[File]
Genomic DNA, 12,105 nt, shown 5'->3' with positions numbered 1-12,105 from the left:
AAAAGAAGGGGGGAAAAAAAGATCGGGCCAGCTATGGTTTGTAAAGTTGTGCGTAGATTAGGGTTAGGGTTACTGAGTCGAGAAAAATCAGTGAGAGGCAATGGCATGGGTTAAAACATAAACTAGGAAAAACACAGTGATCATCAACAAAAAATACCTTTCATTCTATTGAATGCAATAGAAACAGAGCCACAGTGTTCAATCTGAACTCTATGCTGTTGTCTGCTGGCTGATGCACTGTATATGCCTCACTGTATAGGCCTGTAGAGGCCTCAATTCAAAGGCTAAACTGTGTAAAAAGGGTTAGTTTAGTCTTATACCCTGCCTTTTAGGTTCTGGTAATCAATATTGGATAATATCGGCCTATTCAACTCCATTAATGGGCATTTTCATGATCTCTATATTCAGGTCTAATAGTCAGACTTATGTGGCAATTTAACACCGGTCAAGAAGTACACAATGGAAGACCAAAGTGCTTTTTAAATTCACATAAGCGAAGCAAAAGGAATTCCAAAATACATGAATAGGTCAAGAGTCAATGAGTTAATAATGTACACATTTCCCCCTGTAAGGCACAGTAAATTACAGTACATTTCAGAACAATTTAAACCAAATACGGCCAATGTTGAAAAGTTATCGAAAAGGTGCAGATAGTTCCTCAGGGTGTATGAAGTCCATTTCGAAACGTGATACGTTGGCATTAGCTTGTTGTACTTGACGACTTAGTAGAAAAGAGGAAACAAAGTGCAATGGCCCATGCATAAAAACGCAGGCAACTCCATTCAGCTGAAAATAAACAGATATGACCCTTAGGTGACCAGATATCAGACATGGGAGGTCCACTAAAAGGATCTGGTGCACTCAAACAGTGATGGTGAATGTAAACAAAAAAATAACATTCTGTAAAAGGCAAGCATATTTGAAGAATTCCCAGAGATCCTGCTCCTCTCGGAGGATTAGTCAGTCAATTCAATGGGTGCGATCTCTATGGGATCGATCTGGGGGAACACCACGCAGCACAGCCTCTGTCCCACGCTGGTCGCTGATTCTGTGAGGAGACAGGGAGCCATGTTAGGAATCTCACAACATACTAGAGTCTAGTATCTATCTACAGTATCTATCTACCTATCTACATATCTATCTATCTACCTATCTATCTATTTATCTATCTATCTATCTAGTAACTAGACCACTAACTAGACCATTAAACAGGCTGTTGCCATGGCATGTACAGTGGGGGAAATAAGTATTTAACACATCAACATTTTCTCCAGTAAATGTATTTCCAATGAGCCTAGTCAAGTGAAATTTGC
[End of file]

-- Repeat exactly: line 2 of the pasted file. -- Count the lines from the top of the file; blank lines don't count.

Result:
AAAAGAAGGGGGGAAAAAAAGATCGGGCCAGCTATGGTTTGTAAAGTTGTGCGTAGATTAGGGTTAGGGTTACTGAGTCGAGAAAAATCAGTGAGAGGCAATGGCATGGGTTAAAACATAAACTAGGAAAAACACAGTGATCATCAACAAAAAATACCTTTCATTCTATTGAATGCAATAGAAACAGAGCCACAGTGTTCAATCTGAACTCTATGCTGTTGTCTGCTGGCTGATGCACTGTATATGCCTCACTGTATAGGCCTGTAGAGGCCTCAATTCAAAGGCTAAACTGTGTAAAAAGGGTTAGTTTAGTCTTATACCCTGCCTTTTAGGTTCTGGTAATCAATATTGGATAATATCGGCCTATTCAACTCCATTAATGGGCATTTTCATGATCTCTATATTCAGGTCTAATAGTCAGACTTATGTGGCAATTTAACACCGGTCAAGAAGTACACAATGGAAGACCAAAGTGCTTTTTAAATTCACATAAGCGAAGCAAAAGGAATTCCAAAATACATGAATAGGTCAAGAGTCAATGAGTTAATAATGTACACATTTCCCCCTGTAAGGCACAGTAAATTACAGTACATTTCAGAACAATTTAAACCAAATACGGCCAATGTTGAAAAGTTATCGAAAAGGTGCAGATAGTTCCTCAGGGTGTATGAAGTCCATTTCGAAACGTGATACGTTGGCATTAGCTTGTTGTACTTGACGACTTAGTAGAAAAGAGGAAACAAAGTGCAATGGCCCATGCATAAAAACGCAGGCAACTCCATTCAGCTGAAAATAAACAGATATGACCCTTAGGTGACCAGATATCAGACATGGGAGGTCCACTAAAAGGATCTGGTGCACTCAAACAGTGATGGTGAATGTAAACAAAAAAATAACATTCTGTAAAAGGCAAGCATATTTGAAGAATTCCCAGAGATCCTGCTCCTCTCGGAGGATTAGTCAGTCAATTCAATGGGTGCGATCTCTATGGGATCGATCTGGGGGAACACCACGCAGCACAGCCTCTGTCCCACGCTGGTCGCTGATTCTGTGAGGAGACAGGGAGCCATGTTAGGAATCTCACAACATACTAGAGTCTAGTATCTATCTACAGTATCTATCTACCTATCTACATATCTATCTATCTACCTATCTATCTATTTATCTATCTATCTATCTAGTAACTAGACCACTAACTAGACCATTAAACAGGCTGTTGCCATGGCATGTACAGTGGGGGAAATAAGTATTTAACACATCAACATTTTCTCCAGTAAATGTATTTCCAATGAGCCTAGTCAAGTGAAATTTGC